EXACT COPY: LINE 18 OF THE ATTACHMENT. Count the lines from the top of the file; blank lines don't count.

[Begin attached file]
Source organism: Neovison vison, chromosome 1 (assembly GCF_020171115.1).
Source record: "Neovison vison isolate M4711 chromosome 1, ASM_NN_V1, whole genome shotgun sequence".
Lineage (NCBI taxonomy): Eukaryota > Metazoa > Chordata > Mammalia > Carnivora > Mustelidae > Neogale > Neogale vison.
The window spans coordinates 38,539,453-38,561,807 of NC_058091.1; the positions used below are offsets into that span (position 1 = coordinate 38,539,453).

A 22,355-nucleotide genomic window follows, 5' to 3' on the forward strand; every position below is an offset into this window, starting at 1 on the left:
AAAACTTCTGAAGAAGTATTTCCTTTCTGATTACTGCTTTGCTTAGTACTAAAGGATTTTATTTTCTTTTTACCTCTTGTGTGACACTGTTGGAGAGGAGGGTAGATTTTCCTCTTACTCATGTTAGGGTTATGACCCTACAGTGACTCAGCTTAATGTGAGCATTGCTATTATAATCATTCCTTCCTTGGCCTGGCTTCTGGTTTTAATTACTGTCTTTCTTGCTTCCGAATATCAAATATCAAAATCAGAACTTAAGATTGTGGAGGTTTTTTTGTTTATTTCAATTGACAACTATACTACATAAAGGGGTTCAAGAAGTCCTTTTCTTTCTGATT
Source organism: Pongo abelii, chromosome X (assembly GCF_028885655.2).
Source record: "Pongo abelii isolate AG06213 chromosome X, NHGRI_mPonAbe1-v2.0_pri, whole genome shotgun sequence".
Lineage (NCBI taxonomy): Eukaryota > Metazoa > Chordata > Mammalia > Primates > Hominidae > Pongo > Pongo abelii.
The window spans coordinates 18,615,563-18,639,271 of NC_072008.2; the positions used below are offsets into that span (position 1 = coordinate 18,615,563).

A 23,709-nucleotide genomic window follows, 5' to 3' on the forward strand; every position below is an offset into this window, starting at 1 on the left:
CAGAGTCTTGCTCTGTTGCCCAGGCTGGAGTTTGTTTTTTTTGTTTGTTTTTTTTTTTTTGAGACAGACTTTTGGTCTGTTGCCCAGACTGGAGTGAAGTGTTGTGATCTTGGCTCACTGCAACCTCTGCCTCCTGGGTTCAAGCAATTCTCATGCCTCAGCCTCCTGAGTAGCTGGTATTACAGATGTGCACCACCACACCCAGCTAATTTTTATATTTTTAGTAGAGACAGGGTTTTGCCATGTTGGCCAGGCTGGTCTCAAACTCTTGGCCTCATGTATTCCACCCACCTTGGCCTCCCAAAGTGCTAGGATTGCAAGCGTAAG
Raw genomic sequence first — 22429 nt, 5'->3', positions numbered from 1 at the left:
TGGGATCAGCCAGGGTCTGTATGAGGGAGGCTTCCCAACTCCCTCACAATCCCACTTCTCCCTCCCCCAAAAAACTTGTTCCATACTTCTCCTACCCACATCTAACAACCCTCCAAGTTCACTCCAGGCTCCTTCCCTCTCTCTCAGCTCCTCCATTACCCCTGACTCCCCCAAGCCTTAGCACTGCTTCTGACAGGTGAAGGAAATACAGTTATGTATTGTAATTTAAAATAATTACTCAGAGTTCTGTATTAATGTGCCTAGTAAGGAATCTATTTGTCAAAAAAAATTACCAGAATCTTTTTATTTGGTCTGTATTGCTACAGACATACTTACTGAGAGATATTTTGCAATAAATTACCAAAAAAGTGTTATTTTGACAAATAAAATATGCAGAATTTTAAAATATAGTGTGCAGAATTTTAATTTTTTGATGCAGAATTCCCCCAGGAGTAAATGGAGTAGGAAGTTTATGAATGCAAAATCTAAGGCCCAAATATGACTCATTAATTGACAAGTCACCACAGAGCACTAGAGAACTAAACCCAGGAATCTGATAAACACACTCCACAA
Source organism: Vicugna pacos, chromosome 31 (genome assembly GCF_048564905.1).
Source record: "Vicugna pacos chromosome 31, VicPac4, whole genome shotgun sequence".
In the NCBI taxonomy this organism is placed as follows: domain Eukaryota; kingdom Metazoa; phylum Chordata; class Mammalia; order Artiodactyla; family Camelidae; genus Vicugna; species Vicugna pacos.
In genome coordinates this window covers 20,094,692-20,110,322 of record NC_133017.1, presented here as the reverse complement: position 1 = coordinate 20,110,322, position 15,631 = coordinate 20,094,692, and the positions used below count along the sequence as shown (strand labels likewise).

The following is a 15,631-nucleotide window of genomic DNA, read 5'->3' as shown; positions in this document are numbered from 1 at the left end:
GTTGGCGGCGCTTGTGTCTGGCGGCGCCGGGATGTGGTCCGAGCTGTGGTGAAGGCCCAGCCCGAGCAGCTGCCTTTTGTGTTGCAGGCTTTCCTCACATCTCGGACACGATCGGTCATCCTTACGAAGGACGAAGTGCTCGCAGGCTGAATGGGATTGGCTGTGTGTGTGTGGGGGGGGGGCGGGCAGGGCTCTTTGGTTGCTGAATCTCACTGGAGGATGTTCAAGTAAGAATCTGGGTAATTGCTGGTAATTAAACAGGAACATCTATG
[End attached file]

In genome coordinates this window covers 20,094,692-20,110,322 of record NC_133017.1, presented here as the reverse complement: position 1 = coordinate 20,110,322, position 15,631 = coordinate 20,094,692, and the positions used below count along the sequence as shown (strand labels likewise).